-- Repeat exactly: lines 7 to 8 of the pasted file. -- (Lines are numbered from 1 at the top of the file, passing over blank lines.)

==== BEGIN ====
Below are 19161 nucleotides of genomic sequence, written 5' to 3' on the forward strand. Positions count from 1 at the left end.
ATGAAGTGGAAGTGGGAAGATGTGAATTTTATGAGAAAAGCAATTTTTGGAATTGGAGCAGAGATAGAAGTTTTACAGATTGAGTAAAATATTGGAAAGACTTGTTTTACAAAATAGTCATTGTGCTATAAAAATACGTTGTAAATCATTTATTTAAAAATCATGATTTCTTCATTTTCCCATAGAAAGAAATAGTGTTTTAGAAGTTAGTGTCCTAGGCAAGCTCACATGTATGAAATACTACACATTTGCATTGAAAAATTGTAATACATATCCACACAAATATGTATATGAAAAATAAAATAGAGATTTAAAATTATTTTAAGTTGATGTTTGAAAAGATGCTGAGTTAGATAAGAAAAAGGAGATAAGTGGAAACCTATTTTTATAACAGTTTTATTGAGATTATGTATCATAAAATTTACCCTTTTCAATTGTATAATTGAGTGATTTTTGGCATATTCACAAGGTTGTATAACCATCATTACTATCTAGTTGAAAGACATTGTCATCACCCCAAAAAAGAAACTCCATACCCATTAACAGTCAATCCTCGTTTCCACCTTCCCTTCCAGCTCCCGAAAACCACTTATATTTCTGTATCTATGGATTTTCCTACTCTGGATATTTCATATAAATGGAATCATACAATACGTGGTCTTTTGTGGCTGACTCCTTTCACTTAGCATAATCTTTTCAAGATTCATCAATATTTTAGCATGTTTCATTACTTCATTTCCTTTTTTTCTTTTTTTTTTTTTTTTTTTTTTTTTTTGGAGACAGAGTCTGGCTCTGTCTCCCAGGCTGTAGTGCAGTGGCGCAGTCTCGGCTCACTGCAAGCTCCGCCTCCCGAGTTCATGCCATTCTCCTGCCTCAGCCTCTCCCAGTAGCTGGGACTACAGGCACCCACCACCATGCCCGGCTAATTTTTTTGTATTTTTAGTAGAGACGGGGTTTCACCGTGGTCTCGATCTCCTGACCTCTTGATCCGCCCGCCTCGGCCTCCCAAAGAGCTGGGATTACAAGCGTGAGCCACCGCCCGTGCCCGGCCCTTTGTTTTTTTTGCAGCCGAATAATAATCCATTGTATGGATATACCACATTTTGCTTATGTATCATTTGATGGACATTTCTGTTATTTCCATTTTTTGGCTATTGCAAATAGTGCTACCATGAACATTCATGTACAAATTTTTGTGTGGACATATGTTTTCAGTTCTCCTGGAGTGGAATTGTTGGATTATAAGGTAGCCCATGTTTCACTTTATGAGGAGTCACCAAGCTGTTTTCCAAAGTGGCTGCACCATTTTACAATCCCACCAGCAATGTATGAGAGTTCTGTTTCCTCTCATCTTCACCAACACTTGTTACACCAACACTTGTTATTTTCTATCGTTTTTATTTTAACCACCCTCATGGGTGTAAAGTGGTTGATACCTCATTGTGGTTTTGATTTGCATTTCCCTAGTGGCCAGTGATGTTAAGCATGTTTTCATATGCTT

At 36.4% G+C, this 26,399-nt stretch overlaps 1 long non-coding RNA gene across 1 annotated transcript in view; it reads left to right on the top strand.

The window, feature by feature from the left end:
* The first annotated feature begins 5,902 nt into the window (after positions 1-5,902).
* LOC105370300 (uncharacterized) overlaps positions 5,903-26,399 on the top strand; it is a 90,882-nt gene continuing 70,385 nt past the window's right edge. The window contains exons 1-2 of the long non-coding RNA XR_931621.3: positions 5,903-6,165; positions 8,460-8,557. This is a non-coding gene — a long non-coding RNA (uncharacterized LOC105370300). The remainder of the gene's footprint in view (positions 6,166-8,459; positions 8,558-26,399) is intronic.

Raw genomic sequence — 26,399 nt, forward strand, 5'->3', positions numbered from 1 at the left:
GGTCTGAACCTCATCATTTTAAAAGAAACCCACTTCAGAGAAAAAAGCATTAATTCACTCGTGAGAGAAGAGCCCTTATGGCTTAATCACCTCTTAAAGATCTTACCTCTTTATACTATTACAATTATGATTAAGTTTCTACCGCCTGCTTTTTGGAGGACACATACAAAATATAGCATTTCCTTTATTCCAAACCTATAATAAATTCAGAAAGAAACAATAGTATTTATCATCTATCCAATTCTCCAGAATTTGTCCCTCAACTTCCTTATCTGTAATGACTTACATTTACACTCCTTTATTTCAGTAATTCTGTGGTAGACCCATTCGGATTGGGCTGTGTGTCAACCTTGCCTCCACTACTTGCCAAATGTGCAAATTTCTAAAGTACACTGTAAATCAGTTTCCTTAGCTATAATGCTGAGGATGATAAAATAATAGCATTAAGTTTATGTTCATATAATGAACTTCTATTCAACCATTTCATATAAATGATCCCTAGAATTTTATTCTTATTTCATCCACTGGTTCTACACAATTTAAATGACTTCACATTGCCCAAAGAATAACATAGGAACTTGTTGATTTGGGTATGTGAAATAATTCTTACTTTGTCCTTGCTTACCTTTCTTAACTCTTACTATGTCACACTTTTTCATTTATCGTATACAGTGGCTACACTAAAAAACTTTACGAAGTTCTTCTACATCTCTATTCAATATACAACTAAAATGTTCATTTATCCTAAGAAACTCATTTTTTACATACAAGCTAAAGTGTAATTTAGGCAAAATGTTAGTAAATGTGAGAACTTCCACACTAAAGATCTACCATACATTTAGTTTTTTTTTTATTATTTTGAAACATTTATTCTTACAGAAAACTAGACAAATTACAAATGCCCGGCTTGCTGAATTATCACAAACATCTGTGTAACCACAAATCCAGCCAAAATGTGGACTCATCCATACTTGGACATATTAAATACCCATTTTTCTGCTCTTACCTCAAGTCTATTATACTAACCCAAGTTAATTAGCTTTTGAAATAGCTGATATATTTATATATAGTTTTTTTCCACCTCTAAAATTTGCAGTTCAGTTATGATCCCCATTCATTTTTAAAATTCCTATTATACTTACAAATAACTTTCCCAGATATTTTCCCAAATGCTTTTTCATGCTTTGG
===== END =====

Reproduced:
Raw genomic sequence — 26,399 nt, forward strand, 5'->3', positions numbered from 1 at the left:
GGTCTGAACCTCATCATTTTAAAAGAAACCCACTTCAGAGAAAAAAGCATTAATTCACTCGTGAGAGAAGAGCCCTTATGGCTTAATCACCTCTTAAAGATCTTACCTCTTTATACTATTACAATTATGATTAAGTTTCTACCGCCTGCTTTTTGGAGGACACATACAAAATATAGCATTTCCTTTATTCCAAACCTATAATAAATTCAGAAAGAAACAATAGTATTTATCATCTATCCAATTCTCCAGAATTTGTCCCTCAACTTCCTTATCTGTAATGACTTACATTTACACTCCTTTATTTCAGTAATTCTGTGGTAGACCCATTCGGATTGGGCTGTGTGTCAACCTTGCCTCCACTACTTGCCAAATGTGCAAATTTCTAAAGTACACTGTAAATCAGTTTCCTTAGCTATAATGCTGAGGATGATAAAATAATAGCATTAAGTTTATGTTCATATAATGAACTTCTATTCAACCATTTCATATAAATGATCCCTAGAATTTTATTCTTATTTCATCCACTGGTTCTACACAATTTAAATGACTTCACATTGCCCAAAGAATAACATAGGAACTTGTTGATTTGGGTATGTGAAATAATTCTTACTTTGTCCTTGCTTACCTTTCTTAACTCTTACTATGTCACACTTTTTCATTTATCGTATACAGTGGCTACACTAAAAAACTTTACGAAGTTCTTCTACATCTCTATTCAATATACAACTAAAATGTTCATTTATCCTAAGAAACTCATTTTTTACATACAAGCTAAAGTGTAATTTAGGCAAAATGTTAGTAAATGTGAGAACTTCCACACTAAAGATCTACCATACATTTAGTTTTTTTTTTATTATTTTGAAACATTTATTCTTACAGAAAACTAGACAAATTACAAATGCCCGGCTTGCTGAATTATCACAAACATCTGTGTAACCACAAATCCAGCCAAAATGTGGACTCATCCATACTTGGACATATTAAATACCCATTTTTCTGCTCTTACCTCAAGTCTATTATACTAACCCAAGTTAATTAGCTTTTGAAATAGCTGATATATTTATATATAGTTTTTTTCCACCTCTAAAATTTGCAGTTCAGTTATGATCCCCATTCATTTTTAAAATTCCTATTATACTTACAAATAACTTTCCCAGATATTTTCCCAAATGCTTTTTCATGCTTTGG